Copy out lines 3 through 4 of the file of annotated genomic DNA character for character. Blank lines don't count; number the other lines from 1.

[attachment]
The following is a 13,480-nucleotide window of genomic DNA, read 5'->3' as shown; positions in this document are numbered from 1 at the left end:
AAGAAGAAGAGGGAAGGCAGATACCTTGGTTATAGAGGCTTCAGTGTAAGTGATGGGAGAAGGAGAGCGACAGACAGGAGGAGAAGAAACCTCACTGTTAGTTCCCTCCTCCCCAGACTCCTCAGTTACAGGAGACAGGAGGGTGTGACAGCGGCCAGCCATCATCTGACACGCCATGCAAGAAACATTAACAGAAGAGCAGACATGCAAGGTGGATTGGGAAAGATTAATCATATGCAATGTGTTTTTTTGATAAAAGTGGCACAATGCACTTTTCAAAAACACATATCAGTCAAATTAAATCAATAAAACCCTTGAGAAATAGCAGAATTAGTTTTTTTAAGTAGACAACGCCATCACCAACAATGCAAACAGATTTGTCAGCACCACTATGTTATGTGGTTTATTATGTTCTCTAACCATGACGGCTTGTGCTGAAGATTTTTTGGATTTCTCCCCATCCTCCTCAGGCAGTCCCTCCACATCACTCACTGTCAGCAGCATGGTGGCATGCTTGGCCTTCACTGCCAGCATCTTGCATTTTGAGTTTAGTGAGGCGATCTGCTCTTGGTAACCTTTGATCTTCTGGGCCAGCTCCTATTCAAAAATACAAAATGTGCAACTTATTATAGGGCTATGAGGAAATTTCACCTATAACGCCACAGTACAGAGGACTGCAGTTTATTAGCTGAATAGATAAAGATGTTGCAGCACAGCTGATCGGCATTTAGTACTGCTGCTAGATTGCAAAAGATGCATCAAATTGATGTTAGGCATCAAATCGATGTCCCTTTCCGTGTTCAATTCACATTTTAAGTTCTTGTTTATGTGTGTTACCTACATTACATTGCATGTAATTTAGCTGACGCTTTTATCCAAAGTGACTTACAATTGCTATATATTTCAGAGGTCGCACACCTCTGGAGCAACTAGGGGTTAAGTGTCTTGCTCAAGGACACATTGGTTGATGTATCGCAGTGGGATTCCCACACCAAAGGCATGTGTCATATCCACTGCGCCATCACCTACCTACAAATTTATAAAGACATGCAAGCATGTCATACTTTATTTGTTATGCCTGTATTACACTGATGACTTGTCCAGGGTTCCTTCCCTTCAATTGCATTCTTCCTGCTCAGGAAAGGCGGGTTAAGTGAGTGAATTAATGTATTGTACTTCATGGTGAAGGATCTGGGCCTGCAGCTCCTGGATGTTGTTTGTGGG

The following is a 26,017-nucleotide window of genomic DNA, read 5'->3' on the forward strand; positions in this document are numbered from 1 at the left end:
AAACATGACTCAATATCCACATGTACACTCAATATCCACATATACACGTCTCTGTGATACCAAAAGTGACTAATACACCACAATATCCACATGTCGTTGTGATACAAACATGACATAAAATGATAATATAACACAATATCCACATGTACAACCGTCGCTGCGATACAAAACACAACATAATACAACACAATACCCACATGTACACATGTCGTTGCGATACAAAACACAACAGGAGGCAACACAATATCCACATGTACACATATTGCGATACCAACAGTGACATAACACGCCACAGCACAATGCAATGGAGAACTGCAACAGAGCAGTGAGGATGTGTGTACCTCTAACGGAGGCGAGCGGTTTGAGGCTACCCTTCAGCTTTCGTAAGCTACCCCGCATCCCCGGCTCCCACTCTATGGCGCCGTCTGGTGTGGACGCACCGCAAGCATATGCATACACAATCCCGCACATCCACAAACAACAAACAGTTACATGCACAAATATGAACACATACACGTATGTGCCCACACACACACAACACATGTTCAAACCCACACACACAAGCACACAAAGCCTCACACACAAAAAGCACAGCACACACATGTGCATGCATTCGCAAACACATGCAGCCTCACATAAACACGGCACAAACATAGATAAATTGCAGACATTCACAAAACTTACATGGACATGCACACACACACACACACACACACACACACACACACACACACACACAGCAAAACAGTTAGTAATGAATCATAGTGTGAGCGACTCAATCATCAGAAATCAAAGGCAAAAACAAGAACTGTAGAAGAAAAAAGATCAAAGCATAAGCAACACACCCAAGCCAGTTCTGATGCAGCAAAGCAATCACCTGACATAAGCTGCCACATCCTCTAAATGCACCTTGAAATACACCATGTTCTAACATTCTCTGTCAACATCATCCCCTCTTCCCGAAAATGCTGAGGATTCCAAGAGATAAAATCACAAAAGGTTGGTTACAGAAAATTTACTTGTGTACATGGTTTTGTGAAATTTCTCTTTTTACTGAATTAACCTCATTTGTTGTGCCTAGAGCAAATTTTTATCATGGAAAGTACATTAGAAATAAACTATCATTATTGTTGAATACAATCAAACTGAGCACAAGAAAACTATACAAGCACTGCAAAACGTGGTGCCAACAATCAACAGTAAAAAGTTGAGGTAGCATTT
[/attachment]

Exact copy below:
The following is a 26,017-nucleotide window of genomic DNA, read 5'->3' on the forward strand; positions in this document are numbered from 1 at the left end:
AAACATGACTCAATATCCACATGTACACTCAATATCCACATATACACGTCTCTGTGATACCAAAAGTGACTAATACACCACAATATCCACATGTCGTTGTGATACAAACATGACATAAAATGATAATATAACACAATATCCACATGTACAACCGTCGCTGCGATACAAAACACAACATAATACAACACAATACCCACATGTACACATGTCGTTGCGATACAAAACACAACAGGAGGCAACACAATATCCACATGTACACATATTGCGATACCAACAGTGACATAACACGCCACAGCACAATGCAATGGAGAACTGCAACAGAGCAGTGAGGATGTGTGTACCTCTAACGGAGGCGAGCGGTTTGAGGCTACCCTTCAGCTTTCGTAAGCTACCCCGCATCCCCGGCTCCCACTCTATGGCGCCGTCTGGTGTGGACGCACCGCAAGCATATGCATACACAATCCCGCACATCCACAAACAACAAACAGTTACATGCACAAATATGAACACATACACGTATGTGCCCACACACACACAACACATGTTCAAACCCACACACACAAGCACACAAAGCCTCACACACAAAAAGCACAGCACACACATGTGCATGCATTCGCAAACACATGCAGCCTCACATAAACACGGCACAAACATAGATAAATTGCAGACATTCACAAAACTTACATGGACATGCACACACACACACACACACACACACACACACACACACACACACACAGCAAAACAGTTAGTAATGAATCATAGTGTGAGCGACTCAATCATCAGAAATCAAAGGCAAAAACAAGAACTGTAGAAGAAAAAAGATCAAAGCATAAGCAACACACCCAAGCCAGTTCTGATGCAGCAAAGCAATCACCTGACATAAGCTGCCACATCCTCTAAATGCACCTTGAAATACACCATGTTCTAACATTCTCTGTCAACATCATCCCCTCTTCCCGAAAATGCTGAGGATTCCAAGAGATAAAATCACAAAAGGTTGGTTACAGAAAATTTACTTGTGTACATGGTTTTGTGAAATTTCTCTTTTTACTGAATTAACCTCATTTGTTGTGCCTAGAGCAAATTTTTATCATGGAAAGTACATTAGAAATAAACTATCATTATTGTTGAATACAATCAAACTGAGCACAAGAAAACTATACAAGCACTGCAAAACGTGGTGCCAACAATCAACAGTAAAAAGTTGAGGTAGCATTT